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Nigeria earns zero revenue in one month from Crude Oil for the first time

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At a time like this when many oil exporting countries are following the international crude oil market with broad smiles, the Nigerian National Petroleum Company (NNPC) Limited posted zero revenue from crude oil export in the month of July 2022.

The latest data from the NNPC monthly presentation to the federation account allocation committee (FAAC) meeting of August 24, 2022 showed Nigeria earned zero dollars income from crude oil revenue in July 2022 as against $5.96 million earned in June 2022.

NNPC’s data showed Nigeria earned $75.88m from crude oil export in January 2022; $13.05m in February; $88.93m in March; $14.70m in April and $5.7. m in May.

There was no explanation for the zero revenue from export crude in the month of July.

But experts say no matter how the government tries to paper over the cracks, the signs of pressure in Nigeria are there for all to see.

“Low production rate, theft and pipeline vandalism are the main factors which rob Nigeria of the benefits of high cost of crude oil in the global market,” the Nigeria Economic Summit Group (NESG) said in its latest communiqué.

The managing director of the Nigerian National Petroleum Corp. (NNPC) sparked controversy this week when he said the value loss to thieves and sabotage is the equivalent of 700,000 barrels per day of crude oil production.

Mele Kyari even accused churches and mosques of keeping stolen fuel, an allegation religious groups rejected.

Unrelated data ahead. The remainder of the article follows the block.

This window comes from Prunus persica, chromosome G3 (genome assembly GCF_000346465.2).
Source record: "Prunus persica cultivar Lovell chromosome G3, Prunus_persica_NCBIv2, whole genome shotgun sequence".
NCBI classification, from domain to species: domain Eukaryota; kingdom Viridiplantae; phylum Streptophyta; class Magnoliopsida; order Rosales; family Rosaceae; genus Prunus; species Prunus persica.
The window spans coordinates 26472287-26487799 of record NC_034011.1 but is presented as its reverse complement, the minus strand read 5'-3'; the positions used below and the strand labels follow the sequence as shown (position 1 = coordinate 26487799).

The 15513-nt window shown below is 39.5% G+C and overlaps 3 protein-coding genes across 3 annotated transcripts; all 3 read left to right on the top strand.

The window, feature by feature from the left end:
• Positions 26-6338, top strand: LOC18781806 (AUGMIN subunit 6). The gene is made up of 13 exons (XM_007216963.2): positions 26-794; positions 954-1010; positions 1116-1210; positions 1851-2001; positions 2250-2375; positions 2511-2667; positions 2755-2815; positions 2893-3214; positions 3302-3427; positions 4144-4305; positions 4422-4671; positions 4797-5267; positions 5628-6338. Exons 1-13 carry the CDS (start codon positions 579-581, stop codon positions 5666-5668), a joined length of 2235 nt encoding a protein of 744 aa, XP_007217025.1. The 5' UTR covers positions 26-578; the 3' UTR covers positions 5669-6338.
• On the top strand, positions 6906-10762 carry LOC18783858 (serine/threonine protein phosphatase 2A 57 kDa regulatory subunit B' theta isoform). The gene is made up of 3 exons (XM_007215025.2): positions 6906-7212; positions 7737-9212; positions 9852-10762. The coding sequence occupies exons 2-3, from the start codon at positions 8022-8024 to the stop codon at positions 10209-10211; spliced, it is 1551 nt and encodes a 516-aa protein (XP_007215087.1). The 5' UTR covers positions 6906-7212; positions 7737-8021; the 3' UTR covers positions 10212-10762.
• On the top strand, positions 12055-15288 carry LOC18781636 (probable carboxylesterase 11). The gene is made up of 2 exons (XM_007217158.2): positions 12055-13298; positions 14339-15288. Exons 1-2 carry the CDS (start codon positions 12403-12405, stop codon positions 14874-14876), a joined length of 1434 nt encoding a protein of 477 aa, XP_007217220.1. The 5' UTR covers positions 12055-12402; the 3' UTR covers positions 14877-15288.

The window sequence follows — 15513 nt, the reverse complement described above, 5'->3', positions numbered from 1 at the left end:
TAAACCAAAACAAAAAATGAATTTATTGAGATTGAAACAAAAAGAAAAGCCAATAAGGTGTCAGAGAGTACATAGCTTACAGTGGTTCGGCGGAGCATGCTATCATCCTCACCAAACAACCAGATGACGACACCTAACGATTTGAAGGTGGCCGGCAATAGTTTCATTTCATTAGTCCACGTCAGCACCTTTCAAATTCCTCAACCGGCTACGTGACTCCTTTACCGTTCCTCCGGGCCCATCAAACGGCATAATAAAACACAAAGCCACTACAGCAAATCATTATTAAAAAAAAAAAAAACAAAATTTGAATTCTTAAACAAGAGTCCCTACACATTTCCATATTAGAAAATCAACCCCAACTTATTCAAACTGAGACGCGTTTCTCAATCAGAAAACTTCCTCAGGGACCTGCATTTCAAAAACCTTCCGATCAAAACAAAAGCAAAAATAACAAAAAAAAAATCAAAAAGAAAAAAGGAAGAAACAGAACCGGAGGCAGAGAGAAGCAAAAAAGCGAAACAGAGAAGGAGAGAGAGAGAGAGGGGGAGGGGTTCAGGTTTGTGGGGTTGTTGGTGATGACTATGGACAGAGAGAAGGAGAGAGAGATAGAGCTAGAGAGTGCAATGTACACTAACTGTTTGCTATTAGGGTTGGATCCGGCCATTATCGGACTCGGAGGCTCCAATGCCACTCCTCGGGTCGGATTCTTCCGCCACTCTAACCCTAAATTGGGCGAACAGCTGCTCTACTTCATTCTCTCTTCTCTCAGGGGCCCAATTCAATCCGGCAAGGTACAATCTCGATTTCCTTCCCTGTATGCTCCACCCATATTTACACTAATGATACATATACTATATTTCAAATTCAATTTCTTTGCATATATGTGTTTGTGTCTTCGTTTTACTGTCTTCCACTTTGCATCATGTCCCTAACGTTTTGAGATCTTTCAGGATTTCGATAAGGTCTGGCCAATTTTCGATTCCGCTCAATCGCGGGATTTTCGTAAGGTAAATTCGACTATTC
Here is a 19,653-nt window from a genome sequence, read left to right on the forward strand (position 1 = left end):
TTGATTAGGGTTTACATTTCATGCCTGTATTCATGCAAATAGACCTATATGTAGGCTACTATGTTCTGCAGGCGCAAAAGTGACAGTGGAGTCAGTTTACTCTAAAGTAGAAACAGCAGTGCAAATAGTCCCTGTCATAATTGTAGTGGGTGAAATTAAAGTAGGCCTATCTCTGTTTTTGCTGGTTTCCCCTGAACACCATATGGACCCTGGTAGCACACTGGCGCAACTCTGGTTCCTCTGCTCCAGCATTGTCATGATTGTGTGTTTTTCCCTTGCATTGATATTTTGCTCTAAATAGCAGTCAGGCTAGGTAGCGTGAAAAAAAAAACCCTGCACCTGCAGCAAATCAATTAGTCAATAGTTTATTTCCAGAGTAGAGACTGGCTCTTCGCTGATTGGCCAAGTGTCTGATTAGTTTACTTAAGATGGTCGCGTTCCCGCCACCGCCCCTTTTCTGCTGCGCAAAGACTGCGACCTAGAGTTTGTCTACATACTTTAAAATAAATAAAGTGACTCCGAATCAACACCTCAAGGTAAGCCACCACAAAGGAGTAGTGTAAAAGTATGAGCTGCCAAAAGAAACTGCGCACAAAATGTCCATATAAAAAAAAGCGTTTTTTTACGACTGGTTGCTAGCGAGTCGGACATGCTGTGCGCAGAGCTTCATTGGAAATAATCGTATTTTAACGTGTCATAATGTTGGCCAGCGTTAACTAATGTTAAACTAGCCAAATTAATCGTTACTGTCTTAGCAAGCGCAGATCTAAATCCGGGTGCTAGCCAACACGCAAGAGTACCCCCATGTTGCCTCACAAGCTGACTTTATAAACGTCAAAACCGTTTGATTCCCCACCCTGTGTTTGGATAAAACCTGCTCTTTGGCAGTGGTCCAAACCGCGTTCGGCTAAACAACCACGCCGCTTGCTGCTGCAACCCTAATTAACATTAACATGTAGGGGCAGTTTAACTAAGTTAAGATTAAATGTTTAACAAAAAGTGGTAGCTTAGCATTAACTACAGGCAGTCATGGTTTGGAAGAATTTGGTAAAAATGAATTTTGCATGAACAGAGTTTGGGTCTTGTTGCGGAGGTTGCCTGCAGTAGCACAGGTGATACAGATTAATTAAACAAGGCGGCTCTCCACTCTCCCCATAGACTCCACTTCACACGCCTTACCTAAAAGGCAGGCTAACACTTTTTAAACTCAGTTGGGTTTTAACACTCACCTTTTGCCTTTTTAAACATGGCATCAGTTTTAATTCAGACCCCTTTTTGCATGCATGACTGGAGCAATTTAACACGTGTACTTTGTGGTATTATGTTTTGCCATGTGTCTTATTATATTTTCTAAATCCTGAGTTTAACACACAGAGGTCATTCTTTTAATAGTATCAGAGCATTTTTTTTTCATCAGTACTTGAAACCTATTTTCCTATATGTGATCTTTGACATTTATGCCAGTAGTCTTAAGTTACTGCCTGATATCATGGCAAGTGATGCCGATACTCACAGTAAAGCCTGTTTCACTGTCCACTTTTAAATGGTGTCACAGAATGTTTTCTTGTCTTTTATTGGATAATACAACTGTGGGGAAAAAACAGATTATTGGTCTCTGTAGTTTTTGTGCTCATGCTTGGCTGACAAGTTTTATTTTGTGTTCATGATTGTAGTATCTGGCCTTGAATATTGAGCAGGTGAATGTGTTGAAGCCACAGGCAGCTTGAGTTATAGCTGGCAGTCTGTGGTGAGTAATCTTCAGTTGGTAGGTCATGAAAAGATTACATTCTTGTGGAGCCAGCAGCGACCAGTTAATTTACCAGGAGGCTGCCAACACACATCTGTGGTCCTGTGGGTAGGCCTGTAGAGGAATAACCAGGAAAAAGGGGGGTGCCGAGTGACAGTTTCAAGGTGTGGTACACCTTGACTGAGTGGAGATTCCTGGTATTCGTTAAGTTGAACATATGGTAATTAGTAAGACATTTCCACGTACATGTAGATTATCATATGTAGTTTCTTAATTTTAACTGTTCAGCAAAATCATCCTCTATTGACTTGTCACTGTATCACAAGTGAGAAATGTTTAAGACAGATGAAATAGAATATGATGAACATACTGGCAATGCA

In the whole of July, NNPC’s records also showed that the state-owned oil company earned just about N400 billion from the gross domestic crude oil and gas receipts.

This implies that the amount spent on petrol subsidy for the month exceeded the total oil sold for the month by roughly N48 billion.

The records showed that the country has paid N2.04 trillion to offset subsidy payments in the 7-month period — while the payment of N1.04 trillion has been carried forward.

For the seventh month in a row, the company also failed to make remittances into the federation account owing to huge subsidy payments.

Beyond subsidy payment, NNPC’s report also showed the state-oil company is expecting N341 billion from four oil companies – Chevron Nigeria Limited (CNL), Mobil Producing Nigeria (MPN), Shell Petroleum Development Company (SPDC) and First E&P this September for outstanding payment for 7.265 million barrels of crude.

NNPC Limited indicated that N131.317 billion, the equivalent of $332.61 million for 2.84 million barrels of crude oil would come from Mobil, while $341.4 million for 2.81 million barrels of oil would be paid by Chevron.

Shell and First E & P would remit N45.23 billion, equivalent to $114.58 million and N29.71 billion, which is equivalent to about $72.27 million for 948,598 and 650,011 barrels of oil respectively, according to figures obtained from NNPC.

In its outlook for Nigeria’s energy sector, CardinalStone Partners Limited, an investment banking group predicted Nigeria’s oil sector will remain in trenches in the second half of 2022.

The analysts in their 2022 Mid-Year Outlook themed: ‘Same Challenges, New Shocks’ also noted that pre-election year concerns and fears of negative pass-through to inflation will likely limit the magnitude of currency adjustment made at the official market in the current year.

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